equipped with PsyScope (Cohen, MacWhinney, Flatt, & Provost, 1993). Each participant
was randomly assigned into a tone or letter condition, with 20 participants in each group.
Participants were instructed to ignore any sounds they heard and concentrate on
remembering the sequence that they saw. A visual cue (+) appeared on screen for 2 s. For
participants in the tone condition, the first tone of the visual sequence was played over
headphones at the same time as the cue over headphones to orient the participant to the
correct absolute starting pitch level. After the cue disappeared and 2 s of silence, the
visual sequence (of either tones or letters) was displayed for 8 s. After the visual sequence
disappeared, the screen was blank for 10 s. Another visual cue then appeared on screen

Running head: WORKING MEMORY FOR MUSIC

15

for 1 s before the comparison sequence played. At the end of the auditory sequence,
participants indicated by a key press whether they thought the auditory sequence was the
same (s) or different (d) as the visual sequence. A diagram of the second-by-second
presentation of material is presented in Figure 1.
During the simultaneous irrelevant sound condition, irrelevant sound sequences
began one second after the onset of the to-be-remembered visual sequence and lasted for
seven seconds until the visual sequence disappeared. The one second gap was included to
allow the participants to orient themselves to the correct pitch level after seeing the
sequence before they heard any irrelevant sounds. During the delayed irrelevant sound
condition, the irrelevant sound sequences began when the visual sequence disappeared
and lasted for seven seconds throughout the retention interval. There were then three
seconds of silence before the visual cue appeared to signal the presentation of the
auditory sequence. The entire experiment lasted about an hour, including short breaks
between blocks and debriefing at the end.
Results
Each participant’s memory scores were calculated using the guess correction
formula: Hits – False Alarms. A response was considered a hit when the comparison
auditory stimulus was the same as the visual stimulus and the participant correctly
identified it as “same.” A response was considered a false alarm when the comparison
stimulus was in fact different from the visual stimulus, but the participant incorrectly
identified it as “same.” The average guess-corrected scores, across participants, are
shown in Table 1 and Table 2. Tables 3 and 4 indicate the mean irrelevant sound effect by
distraction condition for the tone stimuli and letter stimuli, respectively. Mean irrelevant

Running head: WORKING MEMORY FOR MUSIC

16

sound effects were calculated by subtracting the participants' scores in each of the
distraction conditions from the silence (control) condition.
A 2 (stimulus type: tones or letters) X 5 (irrelevant sound type and placement:
silence, digits-delayed, digits-simultaneous, tones-delayed, tones-simultaneous) mixed
ANOVA was conducted on the guess corrected scores. An alpha level of .05 was used for
all statistical tests. The type of distraction did not significantly influence recall accuracy,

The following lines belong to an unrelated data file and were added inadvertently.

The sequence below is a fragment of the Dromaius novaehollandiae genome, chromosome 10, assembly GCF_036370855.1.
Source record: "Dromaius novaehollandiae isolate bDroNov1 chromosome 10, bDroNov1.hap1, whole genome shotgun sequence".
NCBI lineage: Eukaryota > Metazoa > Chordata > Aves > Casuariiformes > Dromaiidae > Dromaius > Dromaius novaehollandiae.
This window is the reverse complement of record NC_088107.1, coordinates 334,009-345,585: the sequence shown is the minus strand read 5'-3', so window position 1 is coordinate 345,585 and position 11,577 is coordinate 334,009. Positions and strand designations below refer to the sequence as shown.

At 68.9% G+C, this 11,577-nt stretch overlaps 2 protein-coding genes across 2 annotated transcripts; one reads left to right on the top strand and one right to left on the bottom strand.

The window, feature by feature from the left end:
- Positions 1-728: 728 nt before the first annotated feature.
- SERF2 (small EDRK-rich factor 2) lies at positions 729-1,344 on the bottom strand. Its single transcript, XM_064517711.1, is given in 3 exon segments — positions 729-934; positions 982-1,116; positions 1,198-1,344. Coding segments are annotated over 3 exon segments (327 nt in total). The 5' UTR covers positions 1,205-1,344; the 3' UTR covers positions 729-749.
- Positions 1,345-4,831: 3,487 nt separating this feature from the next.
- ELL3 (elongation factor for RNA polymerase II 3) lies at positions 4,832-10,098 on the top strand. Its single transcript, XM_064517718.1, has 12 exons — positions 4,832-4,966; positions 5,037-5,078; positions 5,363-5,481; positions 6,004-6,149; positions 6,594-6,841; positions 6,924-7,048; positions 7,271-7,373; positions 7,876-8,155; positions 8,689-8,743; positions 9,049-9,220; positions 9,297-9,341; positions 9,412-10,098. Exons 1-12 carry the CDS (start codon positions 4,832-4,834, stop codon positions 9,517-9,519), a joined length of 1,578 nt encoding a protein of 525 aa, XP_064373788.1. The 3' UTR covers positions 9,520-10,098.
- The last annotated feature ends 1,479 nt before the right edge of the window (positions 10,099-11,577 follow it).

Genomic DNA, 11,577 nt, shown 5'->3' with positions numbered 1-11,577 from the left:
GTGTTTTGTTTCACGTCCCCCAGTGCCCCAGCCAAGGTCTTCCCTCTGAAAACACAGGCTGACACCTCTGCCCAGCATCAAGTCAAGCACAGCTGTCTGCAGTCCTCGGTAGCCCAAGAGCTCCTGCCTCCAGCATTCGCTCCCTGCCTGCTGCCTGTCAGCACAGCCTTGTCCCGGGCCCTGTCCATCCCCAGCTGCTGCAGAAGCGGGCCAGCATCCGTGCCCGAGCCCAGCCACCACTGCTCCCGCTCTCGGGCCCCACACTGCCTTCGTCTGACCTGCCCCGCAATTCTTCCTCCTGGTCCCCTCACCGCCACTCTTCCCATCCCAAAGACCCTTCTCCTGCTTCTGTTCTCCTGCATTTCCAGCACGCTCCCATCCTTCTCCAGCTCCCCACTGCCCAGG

F(4, 152) = 0.86, MSE = 1.68, p = .49. The type of to-be-remembered material did not
significantly influence recall accuracy, F(1, 38) = 0.01, MSE = 17.02, p = .90. There was
no significant interaction between irrelevant sound condition and stimulus type on
memory scores, F(4, 152) = 1.86, MSE = 3.12, p = .12.
Further analyses addressed the memory scores separately by stimulus type. Table
1 displays mean scores by distraction condition for participants who recalled tones, and
Table 2 displays scores for participants who recalled letters. The analysis results of the
means in Table 1 are inconclusive because participants performed the worst on average in
the silence condition, resulting in negative irrelevant sound effects. However, Table 2
shows a clearer pattern. Though not statistically significant, the pattern is suggested
numerically in that the silence condition resulted in the best performance overall on
average (M = 5.40, SE = .50), whereas the speech-delayed condition disrupted
performance the most (M = 4.40, SE = .46). The speech-simultaneous condition also
disrupted performance relative to silence (M = 4.80, SE = .45), though not as much as the
speech-delayed condition (M = 4.40, SE = .46).
Performance in the letters condition in the silence, tones-delayed, tonessimultaneous, digits-simultaneous, and digits-delayed conditions, respectively, did not

Running head: WORKING MEMORY FOR MUSIC

17

significantly correlate with instrument type (vocalist or non-vocalist), r(18) = .04, p =
.88, r(18) = -.02, p = .94, r(18) = -.38, p = .10, r(18) = -.38, p = .10, and r(18) = .14, p =
.55. Performance in the letters condition in the silence, tones-delayed, tonessimultaneous, digits-simultaneous, and digits-delayed conditions, respectively, did not
significantly correlate with number of years of formal study, r(18) = .32, p = .16, r(18) =
.29, p = .21, r(18) = .13, p = .58, r(18) = .08, p = .73, and r(18) = -.05, p = .82.
Performance in the tones condition in the silence, tones-delayed, tonessimultaneous, digits-simultaneous, and digits-delayed conditions, respectively, did not
significantly correlate with instrument type (vocalist or non-vocalist), r(18) = -.32, p =
.17, r(18) = -.19, p = .42, r(18) = -.08, p = .74, r(18) = -.18, p = .45, r(18) = -.16, p =
.50. Performance in the tones condition in the digits-delayed condition did correlate